Getting a new puppy is by far one of the most exciting and rewarding experiences one can have. However, it takes a lot of work to take care of a puppy, keep them healthy, and get them on the right track to becoming the best four-legged companion they can be. The following is a basic guide with some of my personal recommendations of what every new puppy owner should do to help keep their puppies healthy and happy as they are developing!
FIND A GOOD VETERINARIAN
This to me is by far THE most important thing to do when you have or are expecting a new puppy. Do your research and find a veterinarian who makes you feel confident and comfortable. Your veterinarian will be an invaluable resource through the puppy-hood experience! I recommend taking your new puppy to your veterinarian the day you get it for a thorough exam to check for any issues they might have, help answer your questions, and get you and your new puppy off to a great start. Below is a checklist to make the most out of your veterinary visit with your new puppy.
VETERINARY VISIT CHECKLIST
Thorough physical examination to look for any medical issues and birth defects
The physical exam is one of the most important aspects of any veterinary visit. Your veterinarian will thoroughly inspect your puppy and identify any issues they may see so you can take the correct actions to fix them.
Fecal parasite exam to look for any parasites
Fecal examinations are very important in puppies, as many puppies have some type of intestinal parasites. All puppies need to have fecal parasite examinations performed routinely to identify any parasites they have and eliminate them. If your puppy has parasites, don’t worry! Your veterinarian will provide you with the proper medications to remedy the problem.
Your veterinarian will perform a risk exposure evaluation to determine which vaccines your puppy needs based on where you live, the type of activities your dog may engage in, and what they may potentially be exposed to. They will help put together a plan for when and how often they will need puppy shots and get them on track if they are due for vaccines!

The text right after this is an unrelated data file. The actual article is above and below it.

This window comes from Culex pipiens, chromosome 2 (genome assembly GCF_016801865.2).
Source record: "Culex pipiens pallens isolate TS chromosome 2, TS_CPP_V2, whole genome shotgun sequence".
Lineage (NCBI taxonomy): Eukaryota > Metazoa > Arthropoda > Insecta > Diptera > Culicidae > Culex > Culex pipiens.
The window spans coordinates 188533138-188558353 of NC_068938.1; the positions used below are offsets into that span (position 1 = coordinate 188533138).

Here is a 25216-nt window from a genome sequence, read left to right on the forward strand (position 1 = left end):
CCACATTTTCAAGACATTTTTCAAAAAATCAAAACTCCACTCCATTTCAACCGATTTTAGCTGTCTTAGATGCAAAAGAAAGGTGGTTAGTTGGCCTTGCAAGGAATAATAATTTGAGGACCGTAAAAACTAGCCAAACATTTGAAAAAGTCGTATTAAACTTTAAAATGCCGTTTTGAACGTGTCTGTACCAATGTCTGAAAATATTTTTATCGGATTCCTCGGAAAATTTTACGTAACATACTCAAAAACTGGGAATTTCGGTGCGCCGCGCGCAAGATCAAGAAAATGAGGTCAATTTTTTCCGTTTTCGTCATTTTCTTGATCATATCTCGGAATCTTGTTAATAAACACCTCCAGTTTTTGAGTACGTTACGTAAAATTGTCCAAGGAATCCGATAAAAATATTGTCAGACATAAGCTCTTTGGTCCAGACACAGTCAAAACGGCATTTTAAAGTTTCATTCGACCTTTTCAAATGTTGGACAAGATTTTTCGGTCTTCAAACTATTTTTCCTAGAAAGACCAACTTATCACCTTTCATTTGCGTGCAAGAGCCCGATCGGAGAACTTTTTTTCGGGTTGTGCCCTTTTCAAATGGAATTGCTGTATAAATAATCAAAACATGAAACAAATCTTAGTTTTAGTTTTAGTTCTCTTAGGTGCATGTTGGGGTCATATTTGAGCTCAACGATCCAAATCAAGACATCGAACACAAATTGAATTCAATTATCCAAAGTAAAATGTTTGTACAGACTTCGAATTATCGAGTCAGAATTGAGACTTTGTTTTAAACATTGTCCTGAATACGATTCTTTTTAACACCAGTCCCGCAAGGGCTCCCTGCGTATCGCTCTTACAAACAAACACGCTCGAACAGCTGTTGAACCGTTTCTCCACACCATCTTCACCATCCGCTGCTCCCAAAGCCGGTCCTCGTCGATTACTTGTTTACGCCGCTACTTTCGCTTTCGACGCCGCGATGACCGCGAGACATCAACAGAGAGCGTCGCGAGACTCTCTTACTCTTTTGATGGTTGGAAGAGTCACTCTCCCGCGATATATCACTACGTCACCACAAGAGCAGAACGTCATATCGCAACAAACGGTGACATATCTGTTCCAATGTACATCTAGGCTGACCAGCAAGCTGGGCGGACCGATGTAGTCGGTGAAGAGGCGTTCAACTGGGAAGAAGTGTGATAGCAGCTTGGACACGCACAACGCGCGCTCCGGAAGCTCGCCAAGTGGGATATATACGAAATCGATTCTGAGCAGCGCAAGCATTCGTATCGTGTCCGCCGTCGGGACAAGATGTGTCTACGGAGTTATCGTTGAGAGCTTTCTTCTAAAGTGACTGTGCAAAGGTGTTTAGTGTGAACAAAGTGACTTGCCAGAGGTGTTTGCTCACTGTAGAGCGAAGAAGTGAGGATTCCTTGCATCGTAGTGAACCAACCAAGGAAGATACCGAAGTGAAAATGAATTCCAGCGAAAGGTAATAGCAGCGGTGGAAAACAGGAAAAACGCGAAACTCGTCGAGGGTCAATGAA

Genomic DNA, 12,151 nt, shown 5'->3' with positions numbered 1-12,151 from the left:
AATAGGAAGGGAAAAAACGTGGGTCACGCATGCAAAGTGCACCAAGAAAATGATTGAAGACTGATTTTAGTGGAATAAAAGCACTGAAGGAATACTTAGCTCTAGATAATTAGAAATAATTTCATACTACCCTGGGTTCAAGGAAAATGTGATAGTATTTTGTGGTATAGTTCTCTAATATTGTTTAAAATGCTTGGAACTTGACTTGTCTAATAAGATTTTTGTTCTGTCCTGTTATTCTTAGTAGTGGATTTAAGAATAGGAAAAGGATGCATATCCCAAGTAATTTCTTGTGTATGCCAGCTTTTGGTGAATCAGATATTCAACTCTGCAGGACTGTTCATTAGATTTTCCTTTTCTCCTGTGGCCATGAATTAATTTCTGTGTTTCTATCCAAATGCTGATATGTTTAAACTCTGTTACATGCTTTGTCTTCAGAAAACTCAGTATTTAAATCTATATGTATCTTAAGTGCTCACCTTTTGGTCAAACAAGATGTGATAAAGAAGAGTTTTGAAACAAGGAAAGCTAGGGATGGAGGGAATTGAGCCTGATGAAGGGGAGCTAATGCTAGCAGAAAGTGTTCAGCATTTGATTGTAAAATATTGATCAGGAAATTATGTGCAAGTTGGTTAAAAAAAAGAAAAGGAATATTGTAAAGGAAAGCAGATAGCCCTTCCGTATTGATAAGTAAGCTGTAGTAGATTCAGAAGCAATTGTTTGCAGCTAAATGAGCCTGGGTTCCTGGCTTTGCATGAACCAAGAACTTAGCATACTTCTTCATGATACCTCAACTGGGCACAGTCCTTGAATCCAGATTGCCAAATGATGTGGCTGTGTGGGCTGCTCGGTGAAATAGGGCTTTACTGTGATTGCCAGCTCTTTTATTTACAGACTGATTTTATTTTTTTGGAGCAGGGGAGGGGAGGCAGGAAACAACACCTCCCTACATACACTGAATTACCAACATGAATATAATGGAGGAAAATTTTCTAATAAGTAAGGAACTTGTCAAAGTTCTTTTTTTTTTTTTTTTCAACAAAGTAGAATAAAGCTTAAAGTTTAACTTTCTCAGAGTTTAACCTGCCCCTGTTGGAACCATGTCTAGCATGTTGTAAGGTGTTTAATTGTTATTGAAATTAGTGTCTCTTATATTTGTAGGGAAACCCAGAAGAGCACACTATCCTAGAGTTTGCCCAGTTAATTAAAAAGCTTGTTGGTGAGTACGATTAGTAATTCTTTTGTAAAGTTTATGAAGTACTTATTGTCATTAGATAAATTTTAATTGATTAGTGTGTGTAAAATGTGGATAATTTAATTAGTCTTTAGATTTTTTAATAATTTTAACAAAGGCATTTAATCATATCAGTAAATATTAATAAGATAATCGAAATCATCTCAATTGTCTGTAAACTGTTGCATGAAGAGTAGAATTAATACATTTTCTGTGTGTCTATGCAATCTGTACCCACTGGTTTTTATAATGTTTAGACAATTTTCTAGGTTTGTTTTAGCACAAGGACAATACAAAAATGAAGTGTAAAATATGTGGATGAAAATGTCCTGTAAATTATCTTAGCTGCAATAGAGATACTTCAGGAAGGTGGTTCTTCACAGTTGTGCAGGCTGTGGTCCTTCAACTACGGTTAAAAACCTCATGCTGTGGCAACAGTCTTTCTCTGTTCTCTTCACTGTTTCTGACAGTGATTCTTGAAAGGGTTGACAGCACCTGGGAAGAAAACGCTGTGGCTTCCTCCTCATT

Heart worm, Flea, and Tick Prevention
Most veterinarians will start puppies on heart worm and flea/tick prevention around 8-9 weeks of age. Discuss the different products your veterinarian carries to determine what is the best choice for your pet. Some products can cause an upset stomach and may not be ideal for dogs with sensitive stomachs. Some heart worm products are becoming less effective, so if you live in areas where heart worms are prevalent or where many mosquitoes are found, then these products may not be ideal.
Your veterinarian can help you make a choice regarding what food to feed your puppy, how much to feed them, and how often they should be fed.
Ask your veterinarian about signs to watch for in your puppy and any breed issues you should know about
Your veterinarian can educate you about what signs to watch for that might indicate your puppy may be sick and needs to see the vet. In addition, they can help inform you about health conditions common to your puppy’s breed so you can be prepared about what to watch for as they grow!
In general, these are signs your puppy might be sick and should see the veterinarian
Vomiting, diarrhea, difficulty urinating or defecating, swollen or tense abdomen, weakness, difficulty walking, lethargy (tiredness), coughing/wheezing, abnormal breathing, pale gums, red eyes/squinting/eye discharge, discharge from their nostrils, poor weight gain, or other signs of failure to thrive or illness.
Find out when to spay or neuter your dog
For most dogs, we recommend spaying or neutering them at a certain age. Some puppies may have medical conditions that may mean waiting longer to get them fixed. Your veterinarian can help determine when this should be done based on your puppy’s health, behavior, and your future plans for them!
Your arms, legs, furniture, and wood floors will thank you for making sure your puppy’s little talons are trimmed, and your veterinarian can show you how to trim them at home yourself!